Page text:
Despite some other legends, the Belgians like to remind strangers that French fries are not French but Belgian as they come from Belgium, during the 18th century.
For some people, the popularity of
the term French fries is explained as a consequence of an international French gastronomic hegemony, into which the Belgian cuisine, due to a lack of understanding, was assimilated.
Other people say that the adjective French
was introduced during World War I, when the American and British soldiers arrived in Belgium and had the opportunity to taste Belgian fries. They supposedly called them French, as it was the local language and the official language of the Belgian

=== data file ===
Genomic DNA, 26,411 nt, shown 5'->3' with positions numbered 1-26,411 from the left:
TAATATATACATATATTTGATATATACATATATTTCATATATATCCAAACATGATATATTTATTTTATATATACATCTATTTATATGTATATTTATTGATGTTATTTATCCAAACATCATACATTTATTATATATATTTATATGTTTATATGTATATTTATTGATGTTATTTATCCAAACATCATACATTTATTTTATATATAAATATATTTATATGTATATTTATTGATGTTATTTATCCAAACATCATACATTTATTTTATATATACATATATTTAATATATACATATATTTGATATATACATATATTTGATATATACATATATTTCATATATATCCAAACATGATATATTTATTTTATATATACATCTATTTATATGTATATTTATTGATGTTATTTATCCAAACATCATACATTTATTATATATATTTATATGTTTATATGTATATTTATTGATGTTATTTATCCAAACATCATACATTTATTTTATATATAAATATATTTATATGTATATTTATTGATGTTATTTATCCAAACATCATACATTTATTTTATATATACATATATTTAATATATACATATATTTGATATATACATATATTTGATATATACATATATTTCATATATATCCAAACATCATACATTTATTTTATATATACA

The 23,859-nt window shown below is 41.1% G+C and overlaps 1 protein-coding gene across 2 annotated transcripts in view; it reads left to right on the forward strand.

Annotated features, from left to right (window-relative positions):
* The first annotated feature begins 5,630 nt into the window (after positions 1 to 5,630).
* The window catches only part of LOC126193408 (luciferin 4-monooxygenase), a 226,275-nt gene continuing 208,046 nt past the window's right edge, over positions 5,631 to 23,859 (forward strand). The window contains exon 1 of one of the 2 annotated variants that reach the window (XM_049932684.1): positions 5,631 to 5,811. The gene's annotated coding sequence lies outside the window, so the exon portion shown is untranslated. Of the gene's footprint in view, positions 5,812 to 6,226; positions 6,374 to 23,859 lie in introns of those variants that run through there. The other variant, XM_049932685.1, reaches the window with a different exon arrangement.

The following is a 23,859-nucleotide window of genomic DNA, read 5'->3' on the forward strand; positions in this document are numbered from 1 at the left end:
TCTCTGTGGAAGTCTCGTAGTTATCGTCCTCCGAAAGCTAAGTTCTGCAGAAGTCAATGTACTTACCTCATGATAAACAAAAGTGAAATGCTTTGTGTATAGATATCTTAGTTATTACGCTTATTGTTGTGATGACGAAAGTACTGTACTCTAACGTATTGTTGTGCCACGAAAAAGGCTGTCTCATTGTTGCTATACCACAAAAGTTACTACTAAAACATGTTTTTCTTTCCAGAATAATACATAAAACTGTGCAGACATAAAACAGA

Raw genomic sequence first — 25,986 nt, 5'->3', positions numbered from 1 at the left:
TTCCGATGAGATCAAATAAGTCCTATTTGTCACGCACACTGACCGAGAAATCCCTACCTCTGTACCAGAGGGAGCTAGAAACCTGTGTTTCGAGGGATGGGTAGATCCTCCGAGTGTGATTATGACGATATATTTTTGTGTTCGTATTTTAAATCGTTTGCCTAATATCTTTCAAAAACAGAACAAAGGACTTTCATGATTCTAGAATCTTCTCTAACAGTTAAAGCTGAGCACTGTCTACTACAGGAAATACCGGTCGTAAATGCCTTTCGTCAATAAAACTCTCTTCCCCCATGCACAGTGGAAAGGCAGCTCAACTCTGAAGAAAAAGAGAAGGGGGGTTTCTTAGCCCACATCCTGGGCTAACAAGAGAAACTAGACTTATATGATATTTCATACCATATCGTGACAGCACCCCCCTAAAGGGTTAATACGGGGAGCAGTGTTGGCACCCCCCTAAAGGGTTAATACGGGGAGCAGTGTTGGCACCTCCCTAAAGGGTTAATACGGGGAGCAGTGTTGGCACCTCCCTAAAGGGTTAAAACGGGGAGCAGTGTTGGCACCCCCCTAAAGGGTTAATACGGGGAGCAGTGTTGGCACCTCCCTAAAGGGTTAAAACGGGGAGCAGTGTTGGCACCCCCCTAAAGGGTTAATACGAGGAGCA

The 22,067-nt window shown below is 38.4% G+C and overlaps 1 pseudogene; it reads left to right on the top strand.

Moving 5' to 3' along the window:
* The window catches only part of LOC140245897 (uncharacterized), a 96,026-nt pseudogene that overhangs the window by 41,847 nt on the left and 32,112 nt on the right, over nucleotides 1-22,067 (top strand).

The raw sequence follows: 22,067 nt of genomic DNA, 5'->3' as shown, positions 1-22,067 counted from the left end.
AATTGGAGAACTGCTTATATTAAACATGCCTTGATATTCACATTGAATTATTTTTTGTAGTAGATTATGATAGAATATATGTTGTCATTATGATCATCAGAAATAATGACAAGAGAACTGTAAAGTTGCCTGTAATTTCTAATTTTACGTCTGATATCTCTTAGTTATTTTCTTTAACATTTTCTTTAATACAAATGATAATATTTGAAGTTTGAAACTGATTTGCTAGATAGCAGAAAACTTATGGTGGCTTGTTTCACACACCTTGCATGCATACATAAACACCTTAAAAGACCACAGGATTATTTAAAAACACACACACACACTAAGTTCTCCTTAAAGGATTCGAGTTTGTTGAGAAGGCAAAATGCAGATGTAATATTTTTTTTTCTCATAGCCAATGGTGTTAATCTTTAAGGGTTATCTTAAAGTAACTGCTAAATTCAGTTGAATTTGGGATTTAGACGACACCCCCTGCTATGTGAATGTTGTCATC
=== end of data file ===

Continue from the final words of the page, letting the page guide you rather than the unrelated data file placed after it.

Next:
Army at that time, believing themselves to be in France. And this is how the term French fries became popular. However, in the south of Netherlands, bordering Belgium, they were, and still are, called Vlaamse frieten (Flemish fries), which
attests its country's origin.
Frites or frieten became the national snack and a substantial part of several national dishes in Belgium, such as Moules-frites or Steak-frites. Belgian fries are cooked twice, generally
salted and are often served with mayonnaise or ketchup or many other sauces.
You can find in every little town of Belgium a small shops called friteries (in French), frietkot (in Dutch) or Fritüre (in German) where Belgian
fries are sold. They are served with a large varierty of Belgian sauces and eaten either on their own or with other snacks such as fricadelle, boulet/gehaktbal (meatballs), croquette/kroket or burgers. Belgian fries are mostly served
in a cornet de frites, frietzak or Frittentüte, a white cardboard cone, then wrapped in paper, with a spoonful of sauce on top.